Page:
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Tuesday, 19 August 2014

Value chains and diversified livelihoods

By Bob Aston
Value chain analysis and development can be a significant tool for poverty reduction, particularly for smallholder farmers. It offers an opportunity to expand the financing opportunities for agriculture, improve efficiency and repayments in financing, and consolidate value chain linkages among participants in the chain. This provides a great opportunity for smallholder farmers to improve their livelihood.
In a global economy, livelihoods are no longer simply dependent upon what one produces, but also how that production fits with competitive chains in the market system.
Farmers planting
Diversification of activities among multiple chains is noted as important to both farmers, agro-processors and traders to reduce not only product and market risks but also to level seasonality requirements for labour, equipment and capital.
The potential for smallholders to effectively par­ticipate in high-value markets for agricultural and forest products and strengthen their overall live­lihood resilience depends heavily on access to the right combination of assets, in sufficient quantities, at the right time.
Similarly, local enterprises that have direct business relations with smallholders require a minimum level of asset endowments to evolve into viable operations and respond to the demands of buyers and raw material suppliers.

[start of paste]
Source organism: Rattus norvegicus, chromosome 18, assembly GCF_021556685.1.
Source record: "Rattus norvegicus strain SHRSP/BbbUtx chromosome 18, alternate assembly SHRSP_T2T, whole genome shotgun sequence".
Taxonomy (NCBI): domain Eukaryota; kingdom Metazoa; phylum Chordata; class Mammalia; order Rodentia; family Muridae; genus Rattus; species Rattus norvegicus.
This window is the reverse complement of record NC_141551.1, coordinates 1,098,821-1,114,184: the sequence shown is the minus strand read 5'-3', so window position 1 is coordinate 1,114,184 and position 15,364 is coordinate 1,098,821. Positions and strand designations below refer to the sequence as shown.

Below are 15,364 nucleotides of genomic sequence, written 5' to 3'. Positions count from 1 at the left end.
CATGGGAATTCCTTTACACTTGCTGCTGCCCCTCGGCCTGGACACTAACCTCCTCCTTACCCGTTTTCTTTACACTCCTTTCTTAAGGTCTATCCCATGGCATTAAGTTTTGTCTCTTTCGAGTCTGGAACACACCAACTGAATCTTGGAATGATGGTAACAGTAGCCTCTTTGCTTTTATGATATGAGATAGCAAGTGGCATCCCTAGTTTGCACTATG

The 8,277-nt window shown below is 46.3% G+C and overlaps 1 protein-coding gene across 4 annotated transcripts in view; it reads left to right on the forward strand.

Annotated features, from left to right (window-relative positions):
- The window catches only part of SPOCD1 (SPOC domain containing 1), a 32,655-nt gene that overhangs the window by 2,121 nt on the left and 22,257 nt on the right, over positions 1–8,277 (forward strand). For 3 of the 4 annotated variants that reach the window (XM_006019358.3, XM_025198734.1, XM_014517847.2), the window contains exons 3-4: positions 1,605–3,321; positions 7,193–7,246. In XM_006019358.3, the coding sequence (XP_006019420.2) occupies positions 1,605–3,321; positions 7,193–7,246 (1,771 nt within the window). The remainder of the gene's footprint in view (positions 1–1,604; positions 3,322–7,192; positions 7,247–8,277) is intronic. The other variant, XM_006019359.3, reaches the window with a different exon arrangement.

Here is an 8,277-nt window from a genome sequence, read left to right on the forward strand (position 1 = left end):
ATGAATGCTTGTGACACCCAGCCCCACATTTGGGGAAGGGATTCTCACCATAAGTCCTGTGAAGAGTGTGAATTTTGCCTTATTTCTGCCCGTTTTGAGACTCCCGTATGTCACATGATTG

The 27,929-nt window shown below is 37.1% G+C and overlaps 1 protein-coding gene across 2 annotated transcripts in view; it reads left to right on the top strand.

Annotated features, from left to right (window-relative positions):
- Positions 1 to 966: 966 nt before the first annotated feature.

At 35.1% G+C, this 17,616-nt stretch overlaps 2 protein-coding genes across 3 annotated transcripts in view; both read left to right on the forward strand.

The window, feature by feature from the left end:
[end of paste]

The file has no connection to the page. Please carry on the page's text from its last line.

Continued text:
The value chain approach can be instrumentalised to promote inclusive economic growth as it allows the identification of specific leverage points along a chain, reducing the average cost per unit by increasing the number of units produced,
High diversity provides potential for economies of scope through diversified but interlinked activities. This will increase cost efficiency by producing two or more different products together rather than separately.
Value chain development and its financing can be integrated into a comprehensive livelihood model. For smallholder farmers this can be an important aspect in ensuring sustainable and profitable farming.
Diversification puts producers in a more sustainable position by reducing market and production risks.  It also permits them to maximize resources and activities on a year-a-round basis, thus incrementing their income, reducing fixed costs and providing continuous employment.
Overdependence on a particular chain can be detrimental if not hedged or diversified adequately.
Farmer admiring her crops
In the case of Laikipia County a lot of emphasis has been laid on maize and dairy value chain. Though this is a good approach as most farmers are growing maize, it has also seen the neglect of tomato and cabbage value chain. Farmers particularly from Wangwaci area of Sipili Division are not reaping maximum benefits from their tomatoes and cabbages. This indicates that there is need to diversify into tomato and cabbage value chain.
In order to improve livelihood of smallholder farmers various value chain players need to address various interventions that include; crop risk mitigation, post harvest handling, warehouse receipts linked to loans, local value addition, linkages to markets, aggregation and value chain linkages.
The diversity of activities and services used in one value chain are often applied to multiple chains within a farm in order to reduce overdependence on one chain.
Poor households normally tend to integrate their production patterns into value chains either by diversifying into new commercial agricultural activities or by specializing and intensifying their production and gaining more agricultural income.
It is clear that different measures are needed in each stage of value chain finance to achieve poverty reduction among the most vulnerable.
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